Dispatches from SIAL
Confectionery ideas flourish at food design event
Despite the recent tumble in oil prices and a dip in price for key raw materials from which confectionery ingredients are sourced, today's economic climate is, by all accounts, a challenge.
A situation that demands new concepts from, and for, food industry participants to keep ahead of the curve.
At this year's SIAL, the show organiser's set up 'Food Design', an event that explores ingredients, colours, flavours, shapes and textures involved in creating a new, value-added product. Formulated by young designers from Reims ESAD Art School, the fresh product ideas gave more than a passing nod to confectionery.
Marc Bretillot, culinary designer at the Reims ESAD school, outlined the aim of food design initiative: "A product that is attractive and good to eat because it is well-thought out and based on fair and responsible practices - in other words, good design!"
Pitching the evolving food trend for all that is sophisticated, ESAD student Adrien Goubet has come up with sugar and chocolate "that give a new twist to that coffee moment."
He designed a moulded, mini-mountain of chocolate, called 'Immersions coffee rite', that includes a dip in the 'mound' where a lump of sugar can be placed. In ESAD's words, "a confectionery creation that can be crunched, dunked or simply allowed to melt."
From the sleek to the imaginative, Anne Thach Nguyen showcased a fine, caramel, spheric cage that encloses "a spicy treasure".
The thin threads of caramel encase a core made up of several layers to include marzipan, fruit and hazelnut powder, peanut flakes, all heightened with spices. She also proposes a crystallised fruit and nougat, bitter chocolate, pistachio flake centre in the decorative, edible cage.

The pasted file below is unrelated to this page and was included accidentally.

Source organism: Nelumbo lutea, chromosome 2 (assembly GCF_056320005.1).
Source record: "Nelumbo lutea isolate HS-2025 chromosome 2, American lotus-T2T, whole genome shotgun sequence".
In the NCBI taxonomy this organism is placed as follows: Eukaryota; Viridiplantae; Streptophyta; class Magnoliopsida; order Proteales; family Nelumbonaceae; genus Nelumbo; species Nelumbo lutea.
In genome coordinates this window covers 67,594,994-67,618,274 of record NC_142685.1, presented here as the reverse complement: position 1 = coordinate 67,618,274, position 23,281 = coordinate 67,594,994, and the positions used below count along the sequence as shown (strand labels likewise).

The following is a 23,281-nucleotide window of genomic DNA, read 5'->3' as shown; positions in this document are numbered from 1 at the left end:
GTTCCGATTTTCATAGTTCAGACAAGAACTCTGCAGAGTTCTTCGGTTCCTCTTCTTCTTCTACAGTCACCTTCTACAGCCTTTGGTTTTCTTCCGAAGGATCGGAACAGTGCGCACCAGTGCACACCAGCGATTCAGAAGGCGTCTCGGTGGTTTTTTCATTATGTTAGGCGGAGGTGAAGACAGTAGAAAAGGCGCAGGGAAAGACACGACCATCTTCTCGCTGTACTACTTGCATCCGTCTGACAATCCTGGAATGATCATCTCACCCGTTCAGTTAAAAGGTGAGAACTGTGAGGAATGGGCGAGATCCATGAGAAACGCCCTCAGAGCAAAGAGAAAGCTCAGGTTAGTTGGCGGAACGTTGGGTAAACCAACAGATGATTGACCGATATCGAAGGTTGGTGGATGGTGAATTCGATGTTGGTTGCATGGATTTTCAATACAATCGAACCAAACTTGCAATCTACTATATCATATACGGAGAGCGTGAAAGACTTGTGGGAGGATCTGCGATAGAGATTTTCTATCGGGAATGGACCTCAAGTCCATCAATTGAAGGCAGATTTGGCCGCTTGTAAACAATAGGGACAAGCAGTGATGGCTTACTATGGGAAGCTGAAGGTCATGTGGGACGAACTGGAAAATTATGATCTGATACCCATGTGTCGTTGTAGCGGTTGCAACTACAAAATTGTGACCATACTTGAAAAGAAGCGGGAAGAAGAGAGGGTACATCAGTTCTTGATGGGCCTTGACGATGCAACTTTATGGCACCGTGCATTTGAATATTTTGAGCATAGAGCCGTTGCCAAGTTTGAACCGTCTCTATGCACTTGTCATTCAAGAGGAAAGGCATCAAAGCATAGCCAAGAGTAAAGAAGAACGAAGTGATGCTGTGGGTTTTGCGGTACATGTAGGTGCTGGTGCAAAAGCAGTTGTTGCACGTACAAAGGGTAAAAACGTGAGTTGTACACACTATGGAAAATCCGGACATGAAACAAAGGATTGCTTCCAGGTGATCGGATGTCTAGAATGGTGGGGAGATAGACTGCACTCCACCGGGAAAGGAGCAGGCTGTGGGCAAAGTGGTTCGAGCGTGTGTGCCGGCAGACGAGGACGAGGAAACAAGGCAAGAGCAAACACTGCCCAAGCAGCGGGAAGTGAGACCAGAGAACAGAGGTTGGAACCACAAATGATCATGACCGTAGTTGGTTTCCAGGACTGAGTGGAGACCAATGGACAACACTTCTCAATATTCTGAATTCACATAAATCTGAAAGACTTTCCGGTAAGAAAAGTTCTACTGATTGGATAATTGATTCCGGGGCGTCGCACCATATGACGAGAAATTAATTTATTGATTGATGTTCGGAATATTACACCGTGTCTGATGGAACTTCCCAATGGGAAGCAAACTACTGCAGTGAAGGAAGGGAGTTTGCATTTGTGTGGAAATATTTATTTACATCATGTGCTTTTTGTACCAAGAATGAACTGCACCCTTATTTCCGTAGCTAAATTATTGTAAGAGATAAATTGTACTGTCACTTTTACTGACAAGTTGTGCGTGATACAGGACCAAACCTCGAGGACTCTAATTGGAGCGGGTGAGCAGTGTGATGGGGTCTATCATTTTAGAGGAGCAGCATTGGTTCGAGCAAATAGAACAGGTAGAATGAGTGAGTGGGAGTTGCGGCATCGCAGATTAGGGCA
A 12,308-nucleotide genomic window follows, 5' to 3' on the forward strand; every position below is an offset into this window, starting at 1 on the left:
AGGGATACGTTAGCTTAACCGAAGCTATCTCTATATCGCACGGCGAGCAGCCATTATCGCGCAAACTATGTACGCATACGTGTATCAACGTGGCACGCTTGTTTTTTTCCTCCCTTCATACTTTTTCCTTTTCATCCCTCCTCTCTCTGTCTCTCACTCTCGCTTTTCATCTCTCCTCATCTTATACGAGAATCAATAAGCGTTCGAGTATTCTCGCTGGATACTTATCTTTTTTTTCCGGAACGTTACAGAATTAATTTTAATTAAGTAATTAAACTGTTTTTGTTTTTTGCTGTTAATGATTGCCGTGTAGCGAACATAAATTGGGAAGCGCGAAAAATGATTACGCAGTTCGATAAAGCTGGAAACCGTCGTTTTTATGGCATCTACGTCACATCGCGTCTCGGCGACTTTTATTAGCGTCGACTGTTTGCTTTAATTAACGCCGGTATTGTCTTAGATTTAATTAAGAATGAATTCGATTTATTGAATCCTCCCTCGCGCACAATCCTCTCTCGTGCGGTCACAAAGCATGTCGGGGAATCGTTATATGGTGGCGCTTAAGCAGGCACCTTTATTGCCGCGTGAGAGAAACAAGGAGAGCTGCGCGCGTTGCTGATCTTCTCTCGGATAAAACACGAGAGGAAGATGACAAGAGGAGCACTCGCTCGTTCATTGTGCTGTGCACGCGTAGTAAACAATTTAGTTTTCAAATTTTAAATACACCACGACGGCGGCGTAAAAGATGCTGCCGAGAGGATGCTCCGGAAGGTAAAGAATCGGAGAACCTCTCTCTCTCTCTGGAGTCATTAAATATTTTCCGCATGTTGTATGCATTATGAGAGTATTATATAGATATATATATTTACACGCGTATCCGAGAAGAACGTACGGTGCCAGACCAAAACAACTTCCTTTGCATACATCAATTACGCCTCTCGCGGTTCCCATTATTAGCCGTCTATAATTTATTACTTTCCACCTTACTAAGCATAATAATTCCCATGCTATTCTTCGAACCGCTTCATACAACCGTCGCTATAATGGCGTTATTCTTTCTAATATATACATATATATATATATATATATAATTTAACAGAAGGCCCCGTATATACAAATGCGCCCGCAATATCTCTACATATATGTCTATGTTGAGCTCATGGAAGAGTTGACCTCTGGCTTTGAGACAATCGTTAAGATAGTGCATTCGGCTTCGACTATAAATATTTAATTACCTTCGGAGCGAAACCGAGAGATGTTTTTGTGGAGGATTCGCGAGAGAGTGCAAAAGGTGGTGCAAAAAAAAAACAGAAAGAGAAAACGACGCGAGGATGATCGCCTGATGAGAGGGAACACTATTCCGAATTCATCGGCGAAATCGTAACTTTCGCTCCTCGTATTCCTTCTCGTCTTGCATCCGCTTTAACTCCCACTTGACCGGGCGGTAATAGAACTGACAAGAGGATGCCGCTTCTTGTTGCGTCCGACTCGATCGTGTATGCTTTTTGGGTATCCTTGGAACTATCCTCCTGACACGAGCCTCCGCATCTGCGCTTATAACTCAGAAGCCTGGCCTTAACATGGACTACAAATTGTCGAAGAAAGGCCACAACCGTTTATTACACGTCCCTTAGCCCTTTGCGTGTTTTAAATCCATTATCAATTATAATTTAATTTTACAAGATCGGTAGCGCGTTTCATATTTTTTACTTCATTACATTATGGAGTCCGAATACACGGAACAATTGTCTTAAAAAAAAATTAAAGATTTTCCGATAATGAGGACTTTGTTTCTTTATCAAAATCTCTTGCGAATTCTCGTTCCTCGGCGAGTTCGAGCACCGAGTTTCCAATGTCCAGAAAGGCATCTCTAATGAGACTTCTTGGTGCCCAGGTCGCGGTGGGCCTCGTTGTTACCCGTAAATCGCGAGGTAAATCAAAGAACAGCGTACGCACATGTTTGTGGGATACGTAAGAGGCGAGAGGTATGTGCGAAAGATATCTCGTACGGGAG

Alternatively, Jeremy Guenole designed his 'lace-like' sugar disc that slots over a spoon via the hole in the middle of the disc. Served with coffee, the design will focus on a decorative presentation for coffee.
Dark chocolate was used by Joachim Baillif to formulate an edible bitter chocolate spoon. The collection of slim, long chocolate spoons contain spices for use with either spicy, or savoury, recipes.
Moving into the realms of the fun and whacky, and a potential child-pleasing product, Constance Laisne designed an emmental snack – called Domino: Fromachoc – that contains varying-size spots of dark 70 per cent cocoa chocolate. With the dark spots, the confectionery, dairy and biscuit snack all rolled into one, takes on the appearance of a domino.
"This balanced bar can be enjoyed, and even be used as a game to be played on one's own, or with others," wrote the show organisers.
Matching product packaging presentation with a popular sweet confectionery product Geoffrey Gillant and Olivier Cortes. The two design students ventured a new twist for their L-shaped flavoured, boiled-sugar lollipops, sprinkling the product with ground dried fruit or citrus peel. In addition, the transparent, high-tech feel presentation case serves "to create a gourmand landscape".